Closing out the week that low pressure system is set to rattle in plenty of showers across the U.K and Ireland, so starting off bright and sunny, but those showers will soon kick in. The wind will be from the west but because it originates from the north, Friday will feel much cooler with temperatures just into double figures. As skies clear at the end of Friday, temperatures will drop and it wouldn’t surprise me if there isn’t a ground frost in places by Saturday morning, (so cover up your Dahlia’s !), disappointing eh for the end of May ?

The weekend looks a tad tricky to forecast with I think Saturday likely to be cool, wet and windy for many. It looks to start ok, bright and sunny for many, but then a heavy band of rain is set to push into the south-west of England and track north and westwards through the day. Now at present this looks to affect only an area south of Manchester, but we will see closer to the time. Ireland looks to get rain as well, but not as heavy as the U.K and Scotland would stay dry and bright for Saturday. Sunday looks a better day after that rain clears the U.K during the early part of the day, but overnight rain will push into Donegal and later Scotland to give a wet outlook for Sunday with some of those showers falling as sleet over higher ground. Ireland looks to get the rain on Sunday and later this rain will push into the west of England and move eastwards overnight into Monday.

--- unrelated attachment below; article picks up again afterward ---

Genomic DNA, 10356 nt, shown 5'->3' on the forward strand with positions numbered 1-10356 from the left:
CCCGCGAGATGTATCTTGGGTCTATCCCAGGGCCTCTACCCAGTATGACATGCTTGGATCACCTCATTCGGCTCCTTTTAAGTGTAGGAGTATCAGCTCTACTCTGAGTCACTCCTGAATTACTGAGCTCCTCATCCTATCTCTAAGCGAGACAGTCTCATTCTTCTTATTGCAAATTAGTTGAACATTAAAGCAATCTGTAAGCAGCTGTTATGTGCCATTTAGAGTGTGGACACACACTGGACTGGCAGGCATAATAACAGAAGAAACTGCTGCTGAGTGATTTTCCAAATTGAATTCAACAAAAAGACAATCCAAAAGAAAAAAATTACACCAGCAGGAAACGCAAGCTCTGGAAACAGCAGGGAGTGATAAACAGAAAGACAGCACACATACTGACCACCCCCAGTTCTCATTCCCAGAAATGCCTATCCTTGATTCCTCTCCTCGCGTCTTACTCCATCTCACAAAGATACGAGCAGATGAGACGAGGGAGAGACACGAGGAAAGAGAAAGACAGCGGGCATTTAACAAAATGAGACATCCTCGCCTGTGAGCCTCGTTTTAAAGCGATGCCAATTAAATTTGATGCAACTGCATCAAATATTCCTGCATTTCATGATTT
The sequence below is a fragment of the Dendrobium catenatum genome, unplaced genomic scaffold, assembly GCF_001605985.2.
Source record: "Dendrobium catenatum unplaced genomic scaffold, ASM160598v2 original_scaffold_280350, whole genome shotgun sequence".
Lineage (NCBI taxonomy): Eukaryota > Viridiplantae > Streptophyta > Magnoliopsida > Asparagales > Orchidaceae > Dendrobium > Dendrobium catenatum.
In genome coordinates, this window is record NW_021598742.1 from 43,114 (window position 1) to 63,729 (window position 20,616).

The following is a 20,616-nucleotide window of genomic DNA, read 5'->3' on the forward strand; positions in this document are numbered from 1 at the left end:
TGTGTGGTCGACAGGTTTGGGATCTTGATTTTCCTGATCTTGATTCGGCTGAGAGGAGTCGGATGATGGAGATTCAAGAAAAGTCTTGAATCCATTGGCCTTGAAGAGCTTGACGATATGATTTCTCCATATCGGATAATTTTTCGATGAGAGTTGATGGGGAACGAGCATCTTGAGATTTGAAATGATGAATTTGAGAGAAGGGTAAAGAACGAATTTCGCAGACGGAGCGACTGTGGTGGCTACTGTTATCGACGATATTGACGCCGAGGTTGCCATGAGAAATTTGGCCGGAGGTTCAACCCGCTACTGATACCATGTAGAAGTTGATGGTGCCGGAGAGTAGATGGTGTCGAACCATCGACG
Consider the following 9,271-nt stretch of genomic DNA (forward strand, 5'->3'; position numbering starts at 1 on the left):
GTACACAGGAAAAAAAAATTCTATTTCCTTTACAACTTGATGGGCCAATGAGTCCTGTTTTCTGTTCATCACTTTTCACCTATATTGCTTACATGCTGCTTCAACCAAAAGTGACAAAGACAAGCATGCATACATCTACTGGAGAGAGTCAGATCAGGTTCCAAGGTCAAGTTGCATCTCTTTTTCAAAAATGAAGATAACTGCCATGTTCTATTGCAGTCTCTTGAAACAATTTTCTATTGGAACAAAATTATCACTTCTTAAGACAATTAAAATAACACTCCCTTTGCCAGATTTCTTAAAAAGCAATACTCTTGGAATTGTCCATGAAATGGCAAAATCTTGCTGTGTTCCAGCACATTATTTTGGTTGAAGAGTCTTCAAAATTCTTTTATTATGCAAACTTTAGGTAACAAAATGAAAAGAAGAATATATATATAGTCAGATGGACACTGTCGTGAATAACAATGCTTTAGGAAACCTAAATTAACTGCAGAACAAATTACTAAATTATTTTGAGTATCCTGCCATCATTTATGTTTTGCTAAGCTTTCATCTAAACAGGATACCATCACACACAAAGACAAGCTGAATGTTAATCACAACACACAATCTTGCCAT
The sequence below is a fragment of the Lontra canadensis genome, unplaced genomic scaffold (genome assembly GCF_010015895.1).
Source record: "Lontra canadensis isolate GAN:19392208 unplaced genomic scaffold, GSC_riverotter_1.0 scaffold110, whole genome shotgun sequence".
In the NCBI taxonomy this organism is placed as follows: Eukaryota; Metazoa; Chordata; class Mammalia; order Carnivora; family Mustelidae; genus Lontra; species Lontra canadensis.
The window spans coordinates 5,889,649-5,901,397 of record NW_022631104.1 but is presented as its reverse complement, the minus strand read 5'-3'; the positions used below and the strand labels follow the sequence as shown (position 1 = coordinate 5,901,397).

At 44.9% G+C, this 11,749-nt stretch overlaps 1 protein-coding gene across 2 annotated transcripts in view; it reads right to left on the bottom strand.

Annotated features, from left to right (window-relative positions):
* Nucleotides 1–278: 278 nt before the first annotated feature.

Weather Outlook


Images courtesy of Netweather Extra

As we go into June is there any chance of the weather stabilising and heat building ? Well maybe because the projections show a shifting of the jet stream to a more northerly position. I’ve created an animating (above) which runs through the first 8 days of June and you can see how the path of the jet stream (shown in yellow, orange and red) changes.

Before this occurs though, we have a very deep Atlantic low pressure system to get rid of because that will dictate the weather for the very start of June I’m afraid. So Monday next week looks windy, cool and potentially wet, but more so for the north and west of Ireland and the U.K because that’s the path the low pressure system is taking. Further south it’ll be breezy but from Tuesday I expect it to warm up big time and temperatures will push up into the high teens and low twenties by the mid part / end of next week. The low pressure will drift off west (strange?) as that warm air pushes in from the continent so the north of Ireland and Scotland will pick up that warmth from Wednesday / Thursday onwards. By the end of next week high pressure looks to be firmly in control, so settled, warm and dry with south-easterly winds pushing that warm air up from the continent.

Agronomic Notes